May 12, 2020

In March, the Poynter Institute and its MediaWise Voter Project brought together 11 college students who were linked by a common thread: a nonpartisan commitment to voter education and media literacy.

They spent a weekend undergoing immersive training from the MediaWise team, Poynter’s groundbreaking and rapidly expanding program that teaches people how to tell fact from fiction online. The goal was for the students to take their new fact-checking knowledge back to their campuses and share it with their peers before the 2020 election.

Like almost all plans in the spring of 2020, theirs changed. Instead, despite school shutdowns and technological challenges, the newly minted MediaWise Voter Project’s Campus Correspondents are now offering virtual training to classrooms full of first-time voters across America.

“The original goal was for our students to teach their peers how to tell online fact from fiction at 11 campuses across America,” said program manager Barbara Allen. “COVID-19 changed that.”

Like so many other college students across the country, the MVPCCs moved to online teaching — and saw an opportunity to expand, as well.

“We were all virtually meeting one day and realized, ‘Hey, this really opens up the possibilities for us to teach anywhere, not just on our own campuses,” said Hanlyn Tyler, a senior at the University of North Texas.

The students created a sign-up form with a calendar so that anyone could request training for their class or organization of first-time voters.

Since then, the students have trained peers in classrooms at Michigan State University, the student newspaper at the University of North Carolina, and first-time voters from New York to California. Not only that, they’ve created a suite of social media content across Instagram, TikTok and Twitter.

@mvpuniversityMeet the Team🌟We’re working together to encourage ##medialiteracy in YOU. ##fyp ##mvp2020 ##fullhouse♬ original sound – theskorys

Now, anyone who’s willing to open a Zoom window and who teaches first-time voters can request a virtual session with a Campus Correspondent. Our students are prepared with succinct and engaging lessons for college-aged students to arm them with the knowledge they need to tell fact from fiction online — just in time for the 2020 election.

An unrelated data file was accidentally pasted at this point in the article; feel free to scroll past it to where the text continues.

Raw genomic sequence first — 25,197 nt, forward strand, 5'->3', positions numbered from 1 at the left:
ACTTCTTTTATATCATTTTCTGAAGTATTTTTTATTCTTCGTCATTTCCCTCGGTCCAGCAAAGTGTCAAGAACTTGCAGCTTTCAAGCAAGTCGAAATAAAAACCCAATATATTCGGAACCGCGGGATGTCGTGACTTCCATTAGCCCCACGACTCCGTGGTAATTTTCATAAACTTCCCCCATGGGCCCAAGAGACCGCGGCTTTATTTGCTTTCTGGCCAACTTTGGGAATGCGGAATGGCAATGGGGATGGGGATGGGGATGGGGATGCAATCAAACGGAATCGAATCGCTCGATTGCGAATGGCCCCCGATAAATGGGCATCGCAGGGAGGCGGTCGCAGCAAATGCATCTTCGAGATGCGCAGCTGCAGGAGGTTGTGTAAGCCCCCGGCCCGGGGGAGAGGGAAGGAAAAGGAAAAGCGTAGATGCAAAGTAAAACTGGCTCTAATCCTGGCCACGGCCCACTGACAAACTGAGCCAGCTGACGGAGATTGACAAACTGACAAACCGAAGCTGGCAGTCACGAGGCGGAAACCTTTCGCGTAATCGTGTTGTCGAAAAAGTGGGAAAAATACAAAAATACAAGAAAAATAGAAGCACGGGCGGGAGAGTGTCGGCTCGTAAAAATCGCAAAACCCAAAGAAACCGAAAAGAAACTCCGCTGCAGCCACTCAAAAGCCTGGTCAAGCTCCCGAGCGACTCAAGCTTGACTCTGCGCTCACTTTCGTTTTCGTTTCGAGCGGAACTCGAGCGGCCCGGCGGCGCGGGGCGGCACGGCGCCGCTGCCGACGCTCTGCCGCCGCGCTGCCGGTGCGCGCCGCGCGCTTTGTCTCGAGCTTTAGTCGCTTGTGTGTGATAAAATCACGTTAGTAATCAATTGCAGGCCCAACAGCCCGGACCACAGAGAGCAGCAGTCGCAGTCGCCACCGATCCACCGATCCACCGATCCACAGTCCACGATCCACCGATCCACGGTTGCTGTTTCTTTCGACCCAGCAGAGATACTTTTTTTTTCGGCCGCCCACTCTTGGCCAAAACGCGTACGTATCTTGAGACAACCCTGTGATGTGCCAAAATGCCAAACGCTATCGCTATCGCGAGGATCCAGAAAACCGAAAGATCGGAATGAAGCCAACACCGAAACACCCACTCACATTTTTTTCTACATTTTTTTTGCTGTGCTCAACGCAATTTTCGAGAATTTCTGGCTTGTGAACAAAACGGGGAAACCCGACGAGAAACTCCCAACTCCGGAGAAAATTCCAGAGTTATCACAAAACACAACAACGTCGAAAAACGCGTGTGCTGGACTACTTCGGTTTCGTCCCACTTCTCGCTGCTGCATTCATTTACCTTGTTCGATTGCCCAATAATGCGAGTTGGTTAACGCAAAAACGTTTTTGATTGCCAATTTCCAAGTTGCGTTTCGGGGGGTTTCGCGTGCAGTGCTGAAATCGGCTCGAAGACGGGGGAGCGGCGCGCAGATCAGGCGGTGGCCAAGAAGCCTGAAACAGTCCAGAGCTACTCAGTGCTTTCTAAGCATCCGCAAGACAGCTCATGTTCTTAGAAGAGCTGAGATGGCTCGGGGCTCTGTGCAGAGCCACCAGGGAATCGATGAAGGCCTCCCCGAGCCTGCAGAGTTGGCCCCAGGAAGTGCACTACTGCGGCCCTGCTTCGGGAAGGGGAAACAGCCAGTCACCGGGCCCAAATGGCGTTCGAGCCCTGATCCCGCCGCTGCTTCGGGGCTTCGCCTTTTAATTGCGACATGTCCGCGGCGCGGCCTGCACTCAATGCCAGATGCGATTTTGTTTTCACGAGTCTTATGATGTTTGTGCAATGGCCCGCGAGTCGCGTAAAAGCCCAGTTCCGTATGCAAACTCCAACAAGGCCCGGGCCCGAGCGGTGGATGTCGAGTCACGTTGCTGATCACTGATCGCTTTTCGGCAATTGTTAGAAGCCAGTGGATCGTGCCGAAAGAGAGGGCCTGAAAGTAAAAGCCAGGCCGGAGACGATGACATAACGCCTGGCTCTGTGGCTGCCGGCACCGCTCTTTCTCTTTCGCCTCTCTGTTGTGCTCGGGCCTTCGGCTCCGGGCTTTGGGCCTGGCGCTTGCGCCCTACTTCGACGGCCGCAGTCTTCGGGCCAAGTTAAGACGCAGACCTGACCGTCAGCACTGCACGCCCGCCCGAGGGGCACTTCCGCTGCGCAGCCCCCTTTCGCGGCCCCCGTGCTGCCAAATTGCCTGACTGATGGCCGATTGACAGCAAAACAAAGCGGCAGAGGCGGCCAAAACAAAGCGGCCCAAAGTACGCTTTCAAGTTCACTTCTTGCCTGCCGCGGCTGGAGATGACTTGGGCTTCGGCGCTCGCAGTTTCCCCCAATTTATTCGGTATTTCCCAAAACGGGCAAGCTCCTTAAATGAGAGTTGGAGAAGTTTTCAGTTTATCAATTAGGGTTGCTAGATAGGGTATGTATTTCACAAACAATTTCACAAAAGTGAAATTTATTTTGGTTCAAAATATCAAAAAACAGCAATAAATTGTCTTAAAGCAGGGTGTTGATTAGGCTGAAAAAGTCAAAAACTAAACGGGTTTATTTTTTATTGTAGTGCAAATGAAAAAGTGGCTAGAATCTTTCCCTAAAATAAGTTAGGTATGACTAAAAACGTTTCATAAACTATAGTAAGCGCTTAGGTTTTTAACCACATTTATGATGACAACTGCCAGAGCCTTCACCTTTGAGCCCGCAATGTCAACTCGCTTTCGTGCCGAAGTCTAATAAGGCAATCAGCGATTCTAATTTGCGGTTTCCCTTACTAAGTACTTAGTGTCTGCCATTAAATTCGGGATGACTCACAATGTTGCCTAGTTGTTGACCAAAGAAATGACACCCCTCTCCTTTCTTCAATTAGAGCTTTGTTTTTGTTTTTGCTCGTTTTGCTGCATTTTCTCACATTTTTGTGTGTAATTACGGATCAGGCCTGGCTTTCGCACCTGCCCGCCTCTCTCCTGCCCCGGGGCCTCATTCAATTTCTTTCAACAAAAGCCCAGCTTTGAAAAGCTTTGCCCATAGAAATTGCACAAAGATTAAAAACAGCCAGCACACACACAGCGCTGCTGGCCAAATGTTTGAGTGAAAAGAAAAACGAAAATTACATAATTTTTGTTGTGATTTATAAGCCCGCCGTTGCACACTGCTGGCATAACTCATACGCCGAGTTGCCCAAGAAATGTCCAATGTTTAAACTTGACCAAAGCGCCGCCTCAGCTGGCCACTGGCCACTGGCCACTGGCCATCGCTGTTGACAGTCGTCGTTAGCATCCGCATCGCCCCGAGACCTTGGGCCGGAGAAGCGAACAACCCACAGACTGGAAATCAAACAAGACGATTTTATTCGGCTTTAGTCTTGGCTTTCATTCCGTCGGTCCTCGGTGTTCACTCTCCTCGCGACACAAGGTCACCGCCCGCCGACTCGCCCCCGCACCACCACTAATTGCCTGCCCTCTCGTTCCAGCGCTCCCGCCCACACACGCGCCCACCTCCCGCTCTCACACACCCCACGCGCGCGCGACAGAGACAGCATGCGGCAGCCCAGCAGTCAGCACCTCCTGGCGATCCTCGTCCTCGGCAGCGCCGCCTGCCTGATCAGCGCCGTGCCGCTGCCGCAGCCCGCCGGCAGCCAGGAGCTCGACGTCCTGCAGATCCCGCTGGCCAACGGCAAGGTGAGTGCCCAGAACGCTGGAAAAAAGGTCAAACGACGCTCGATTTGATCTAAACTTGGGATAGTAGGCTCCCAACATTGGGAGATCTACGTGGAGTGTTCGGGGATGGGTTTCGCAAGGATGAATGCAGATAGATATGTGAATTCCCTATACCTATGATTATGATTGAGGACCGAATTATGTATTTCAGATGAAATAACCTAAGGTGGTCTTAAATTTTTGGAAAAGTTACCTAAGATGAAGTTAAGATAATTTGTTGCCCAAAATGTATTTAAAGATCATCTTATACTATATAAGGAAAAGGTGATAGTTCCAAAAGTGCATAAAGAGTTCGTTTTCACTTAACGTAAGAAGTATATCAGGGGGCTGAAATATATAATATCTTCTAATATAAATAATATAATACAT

“I’ve already absorbed a lot on how to build a community at Michigan State around fact-checking before sharing information online,” said junior Evan Jones. “This position helped me escape my comfort zone to become more active in helping students handle the constant overwhelming flow of social media posts, something I struggle with every day.”

The students come from campuses big and small, public and private, all across the country. “Being a part of the MediaWise Voter Project has been an incredible experience so far,” said North Carolina sophomore Sonia Rao. “I’ve learned so much about media literacy, and it’s been incredible to be able to teach my peers about a topic that’s so important, especially for the upcoming election.”

Tyler said that being a campus correspondent has given them a whole new perspective on media literacy.

“It isn’t just what we can do to ensure that we aren’t believing false information that is on our feeds,” they said, “but also it is actively going out of your way to debunk it and spread the word to as many others as you can.”

Barbara Allen is the director of college programming at Poynter. She can be reached at or on Twitter at @barbara_allen_.

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